$S\left(f\right)$ and
${R}_{XX}\left({t}_{1},{t}_{2}\right)$ functions are not independent, they could be converted to each other by Fourier transformation. Measuring the power density
$S\left(f\right)$ of a signal is easier than its autocorrelation, so usually the studies concentrate on the power density function.

3. Results

3.1. White Noise

All frequencies in the entire interval have the same *A* amplitude in the white noise spectrum:

$S\left(f\right)=A\propto \frac{1}{{f}^{\alpha}}$ (17)

*i.e.*, from (16),
$\alpha =0$. Consequently, the autocorrelation function is completely uncorrelated:

$\begin{array}{c}{R}_{XX}\left(\tau \right)=\frac{1}{2\pi}{\displaystyle {\int}_{-\infty}^{\infty}S}\left(f\right)\mathrm{cos}\left(2\pi \text{\hspace{0.05em}}f\tau \right)\text{d}\pi \text{\hspace{0.05em}}f={\displaystyle {\int}_{0}^{\infty}S}\left(f\right)\mathrm{cos}\left(2\pi \text{\hspace{0.05em}}f\tau \right)\text{d}f\\ =\frac{A}{2}{\displaystyle {\int}_{0}^{\infty}2\mathrm{cos}\left(2\pi \text{\hspace{0.05em}}f\tau \right)\text{d}f}=\frac{A}{2}\delta \left(\tau \right)\end{array}$ (18)

The band constraint in a limited interval, up to ${f}_{\mathrm{max}}$ upper-frequency limit affects a longer-term correlation:

$\begin{array}{c}{R}_{XX}\left(\tau \right)=\frac{1}{2\pi}{\displaystyle {\int}_{-{\omega}_{0}}^{{\omega}_{0}}S}\left(f\right)\mathrm{cos}\left(2\pi \text{\hspace{0.05em}}f\tau \right)\text{d}\pi \text{\hspace{0.05em}}f={\displaystyle {\int}_{0}^{{f}_{\mathrm{max}}}S}\left(f\right)\mathrm{cos}\left(2\pi \text{\hspace{0.05em}}f\tau \right)\text{d}f\\ =\frac{A}{2}{\displaystyle {\int}_{0}^{{f}_{\mathrm{max}}}2\mathrm{cos}\left(2\pi \text{\hspace{0.05em}}f\tau \right)\text{d}f}=A\frac{\mathrm{sin}\left(2\pi \text{\hspace{0.05em}}{f}_{\mathrm{max}}\tau \right)}{2\pi \text{\hspace{0.05em}}{f}_{\mathrm{max}}\tau}\end{array}$ (19)

For example, the completely flat $S\left(f\right)$ limited to the frequency-band [−10 - 10] has well-defined autocorrelation Figure 1:

The correlation function oscillates, so the correlation length does not monotonically decrease in band-limited white noise.

3.2. The 1/*f* Noise

A stationary random process has an indefinite duration. To introduce a modified density spectrum, consider a finite segment of the random process
$x\left(t\right)$ of duration 2*T*, defined by:

Figure 1. The correlation function ${R}_{XX}\left(\tau \right)$ of band-limited white noise than the $S\left(f\right)={f}^{0}=\mathrm{cos}t$.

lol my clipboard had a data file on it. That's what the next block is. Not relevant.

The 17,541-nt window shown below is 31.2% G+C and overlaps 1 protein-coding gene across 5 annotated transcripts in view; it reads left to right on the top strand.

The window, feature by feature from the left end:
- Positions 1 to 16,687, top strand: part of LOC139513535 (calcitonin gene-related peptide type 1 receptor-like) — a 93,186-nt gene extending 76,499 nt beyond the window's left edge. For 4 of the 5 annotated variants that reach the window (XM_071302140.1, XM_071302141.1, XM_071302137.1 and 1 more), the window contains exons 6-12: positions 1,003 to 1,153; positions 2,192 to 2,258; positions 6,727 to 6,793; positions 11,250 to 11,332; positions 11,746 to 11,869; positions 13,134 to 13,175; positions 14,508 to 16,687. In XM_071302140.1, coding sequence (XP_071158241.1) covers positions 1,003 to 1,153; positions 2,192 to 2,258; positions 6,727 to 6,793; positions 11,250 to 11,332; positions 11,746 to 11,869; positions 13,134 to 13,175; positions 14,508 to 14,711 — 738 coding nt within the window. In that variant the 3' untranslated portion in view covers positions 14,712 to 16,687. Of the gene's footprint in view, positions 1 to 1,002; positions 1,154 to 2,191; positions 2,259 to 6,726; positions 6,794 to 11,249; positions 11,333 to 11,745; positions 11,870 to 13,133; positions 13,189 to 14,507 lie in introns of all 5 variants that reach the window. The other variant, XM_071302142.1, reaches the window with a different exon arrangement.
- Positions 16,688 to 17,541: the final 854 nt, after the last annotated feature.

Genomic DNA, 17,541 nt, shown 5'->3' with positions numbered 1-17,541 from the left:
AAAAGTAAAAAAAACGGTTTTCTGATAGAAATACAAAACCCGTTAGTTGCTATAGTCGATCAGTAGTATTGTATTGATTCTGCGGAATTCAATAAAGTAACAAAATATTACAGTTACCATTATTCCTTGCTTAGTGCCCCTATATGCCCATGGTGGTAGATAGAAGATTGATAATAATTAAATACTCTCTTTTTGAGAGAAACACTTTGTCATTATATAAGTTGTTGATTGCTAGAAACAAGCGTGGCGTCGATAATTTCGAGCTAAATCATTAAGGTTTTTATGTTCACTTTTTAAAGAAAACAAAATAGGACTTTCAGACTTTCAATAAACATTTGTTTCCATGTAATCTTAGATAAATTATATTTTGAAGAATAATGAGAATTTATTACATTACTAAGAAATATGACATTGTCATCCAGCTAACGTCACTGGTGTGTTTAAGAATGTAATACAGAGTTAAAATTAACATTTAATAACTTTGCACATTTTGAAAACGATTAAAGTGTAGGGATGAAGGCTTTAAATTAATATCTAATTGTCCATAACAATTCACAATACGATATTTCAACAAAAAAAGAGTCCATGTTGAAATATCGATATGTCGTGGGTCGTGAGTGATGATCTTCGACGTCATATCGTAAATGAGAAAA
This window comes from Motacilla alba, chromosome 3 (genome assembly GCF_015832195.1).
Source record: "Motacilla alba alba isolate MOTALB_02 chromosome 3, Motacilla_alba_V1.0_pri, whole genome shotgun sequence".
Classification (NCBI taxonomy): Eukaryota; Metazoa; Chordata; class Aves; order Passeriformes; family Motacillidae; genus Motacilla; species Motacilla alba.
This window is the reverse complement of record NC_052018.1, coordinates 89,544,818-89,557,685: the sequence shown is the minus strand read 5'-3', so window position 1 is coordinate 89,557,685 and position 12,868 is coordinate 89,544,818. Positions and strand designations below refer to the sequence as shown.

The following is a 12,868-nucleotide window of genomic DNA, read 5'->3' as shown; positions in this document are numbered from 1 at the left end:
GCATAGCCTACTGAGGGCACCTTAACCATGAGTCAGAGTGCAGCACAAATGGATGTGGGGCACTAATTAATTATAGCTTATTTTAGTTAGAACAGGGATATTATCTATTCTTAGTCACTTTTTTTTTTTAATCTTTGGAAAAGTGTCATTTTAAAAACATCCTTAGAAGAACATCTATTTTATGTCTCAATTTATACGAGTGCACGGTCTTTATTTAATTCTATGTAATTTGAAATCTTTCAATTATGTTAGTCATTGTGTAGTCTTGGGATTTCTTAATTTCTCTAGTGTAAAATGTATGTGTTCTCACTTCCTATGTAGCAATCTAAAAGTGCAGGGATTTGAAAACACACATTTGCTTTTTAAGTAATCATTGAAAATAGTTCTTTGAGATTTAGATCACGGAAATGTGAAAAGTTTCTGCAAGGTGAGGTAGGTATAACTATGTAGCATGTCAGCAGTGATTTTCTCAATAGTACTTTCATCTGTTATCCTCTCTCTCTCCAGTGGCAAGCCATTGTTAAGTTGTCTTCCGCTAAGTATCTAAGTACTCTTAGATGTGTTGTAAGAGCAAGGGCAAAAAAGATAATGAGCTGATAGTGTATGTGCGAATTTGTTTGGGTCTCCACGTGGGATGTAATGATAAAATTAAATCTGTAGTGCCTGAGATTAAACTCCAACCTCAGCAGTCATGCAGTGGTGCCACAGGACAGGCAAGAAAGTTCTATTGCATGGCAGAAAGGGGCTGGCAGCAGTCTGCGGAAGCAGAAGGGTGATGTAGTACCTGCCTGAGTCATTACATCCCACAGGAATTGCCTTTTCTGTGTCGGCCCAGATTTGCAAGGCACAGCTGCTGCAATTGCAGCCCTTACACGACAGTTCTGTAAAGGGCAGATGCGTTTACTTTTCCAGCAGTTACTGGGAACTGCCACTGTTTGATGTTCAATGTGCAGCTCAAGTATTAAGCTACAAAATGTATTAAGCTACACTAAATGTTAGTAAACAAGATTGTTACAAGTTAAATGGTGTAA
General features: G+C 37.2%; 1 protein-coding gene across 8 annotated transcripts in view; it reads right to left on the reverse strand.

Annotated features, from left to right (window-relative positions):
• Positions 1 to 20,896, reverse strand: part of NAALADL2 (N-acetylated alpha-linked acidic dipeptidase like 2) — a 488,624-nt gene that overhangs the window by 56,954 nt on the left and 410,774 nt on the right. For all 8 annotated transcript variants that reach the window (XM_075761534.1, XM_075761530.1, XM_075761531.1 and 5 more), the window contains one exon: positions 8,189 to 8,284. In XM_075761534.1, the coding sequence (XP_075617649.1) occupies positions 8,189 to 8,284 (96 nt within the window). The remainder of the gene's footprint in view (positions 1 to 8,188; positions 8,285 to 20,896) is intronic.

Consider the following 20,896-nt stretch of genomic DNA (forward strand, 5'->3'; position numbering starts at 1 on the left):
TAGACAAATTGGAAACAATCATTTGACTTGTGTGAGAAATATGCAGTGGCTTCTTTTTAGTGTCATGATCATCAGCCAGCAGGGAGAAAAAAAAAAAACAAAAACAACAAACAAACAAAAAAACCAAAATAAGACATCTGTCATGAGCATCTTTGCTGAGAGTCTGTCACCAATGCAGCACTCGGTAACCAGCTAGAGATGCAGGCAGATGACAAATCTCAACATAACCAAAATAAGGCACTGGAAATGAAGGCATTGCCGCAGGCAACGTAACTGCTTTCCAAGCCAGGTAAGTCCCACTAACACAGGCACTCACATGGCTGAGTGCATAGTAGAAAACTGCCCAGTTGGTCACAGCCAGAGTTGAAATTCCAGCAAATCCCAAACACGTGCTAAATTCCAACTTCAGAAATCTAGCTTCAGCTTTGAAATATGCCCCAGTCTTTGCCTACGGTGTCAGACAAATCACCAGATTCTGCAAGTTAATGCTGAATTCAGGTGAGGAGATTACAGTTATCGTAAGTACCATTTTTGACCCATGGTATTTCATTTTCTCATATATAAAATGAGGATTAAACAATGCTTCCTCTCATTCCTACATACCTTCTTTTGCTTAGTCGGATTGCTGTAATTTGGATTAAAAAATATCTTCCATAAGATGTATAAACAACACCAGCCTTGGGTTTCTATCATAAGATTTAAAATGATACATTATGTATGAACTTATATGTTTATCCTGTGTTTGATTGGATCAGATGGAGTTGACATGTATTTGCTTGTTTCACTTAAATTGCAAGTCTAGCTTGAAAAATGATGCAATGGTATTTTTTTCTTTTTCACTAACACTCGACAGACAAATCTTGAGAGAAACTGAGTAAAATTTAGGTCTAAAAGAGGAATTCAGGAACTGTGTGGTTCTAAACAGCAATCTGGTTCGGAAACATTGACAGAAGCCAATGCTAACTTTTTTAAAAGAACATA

${x}_{T}=\{\begin{array}{l}x\left(t\right),\text{\hspace{0.17em}}\text{\hspace{0.17em}}-T\le t\le T\\ 0,\text{\hspace{0.17em}}\text{\hspace{0.17em}}\text{\hspace{0.17em}}\text{\hspace{0.17em}}\text{\hspace{0.17em}}\text{\hspace{0.17em}}\text{\hspace{0.17em}}\text{otherwise}\end{array}\text{\hspace{0.17em}}\text{\hspace{0.17em}}\text{\hspace{0.17em}}\text{and}\text{\hspace{0.17em}}\text{\hspace{0.17em}}\text{\hspace{0.17em}}\underset{T\to \infty}{\mathrm{lim}}{x}_{T}\left(t\right)=x\left(t\right)$ (20)

According to (14), the Fourier transform of ${x}_{T}\left(t\right)$ has the form of

$X\left(f,T\right)=\frac{1}{\sqrt{2\pi}}{\displaystyle {\int}_{-T}^{T}{x}_{T}\left(t\right){\text{e}}^{-j2\pi ft}\text{d}t}$ (21)

The Fourier transform of the function
$x\left(a\cdot t\right)$, where *a* is an arbitrary complex number, and *f* is the frequency:

$F\left\{x\left(a\cdot t\right)\right\}=\frac{1}{a}X\left(\frac{f}{a}\right)$ (22)

Use (21) and (22) we get:

$F\left\{{x}_{T}\left(at\right)\right\}=\frac{1}{a}X\left(\frac{f}{a},T\right)$ (23)

Using Parseval’s formula and (15):

$\underset{T\to \infty}{\mathrm{lim}}\frac{1}{2T}{\displaystyle \underset{-T}{\overset{T}{\int}}{x}^{2}\left(t\right)\text{d}t}={\displaystyle \underset{-\infty}{\overset{\infty}{\int}}S\left(f\right)\text{d}f}\text{\hspace{0.17em}}\text{\hspace{0.17em}}\text{\hspace{0.17em}}\text{\hspace{0.17em}}\left\{S\left(f\right)=\frac{1}{2\pi}\underset{T\to \infty}{\mathrm{lim}}\frac{{\left|X\left(f,T\right)\right|}^{2}}{2T}\right\}$ (24)

The living processes are basically self-similar, so it is convenient to define the self-similarity of a stochastic process. A stochastic process is said to be self-similar if the effective power of the stochastic process representation
$x\left(t\right)$ equals the effective power of the representation
$x\left(at\right)$ defined over time scale [*at*], for every *a* positive scalar, *i.e.*:

$\underset{T\to \infty}{\mathrm{lim}}\frac{1}{2T}{\displaystyle \underset{-T}{\overset{T}{\int}}{x}^{2}}\left(t\right)\text{d}t=\underset{T\to \infty}{\mathrm{lim}}\frac{1}{2T}{\displaystyle \underset{-T}{\overset{T}{\int}}{x}^{2}}\left(at\right)\text{d}\left(at\right)$ (25)

And so from (22) and (20), we get

$a{\displaystyle {\int}_{-\infty}^{\infty}\frac{1}{{a}^{2}}S\left(\frac{f}{a}\right)\text{d}f}={\displaystyle {\int}_{-\infty}^{\infty}S}\left(f\right)\text{d}f$ (26)

Also, for the power spectral density function, the functional equation may be expressed:

$S\left(\frac{f}{a}\right)=aS\left(f\right)$ (27)

for every positive scalar *a* and every scalar *f*. To solve this equation, we assume that
$f>0$ and set for *a* the value
$a=f$ :

$S\left(f\right)=\frac{S\left(1\right)}{f}$ (28)

On the other hand, if $f<0$ then $f=-\left|f\right|$, and

$\frac{1}{a}S\left(\frac{f}{a}\right)=\frac{1}{a}S\left(-\frac{\left|f\right|}{a}\right)=S\left(f\right)$ (29)

Let us set for *a* the value
$a=\left|f\right|$ and take into account that the power density function is even, so we obtain the 1/*f* spectrum, or “pink-noise”:

$S\left(f\right)=\frac{S\left(1\right)}{\left|f\right|}$ (30)

The autocorrelation function of $S\left(f\right)\propto \frac{1}{{f}^{1}}$ pink noise with Fourier transformation has a singular result: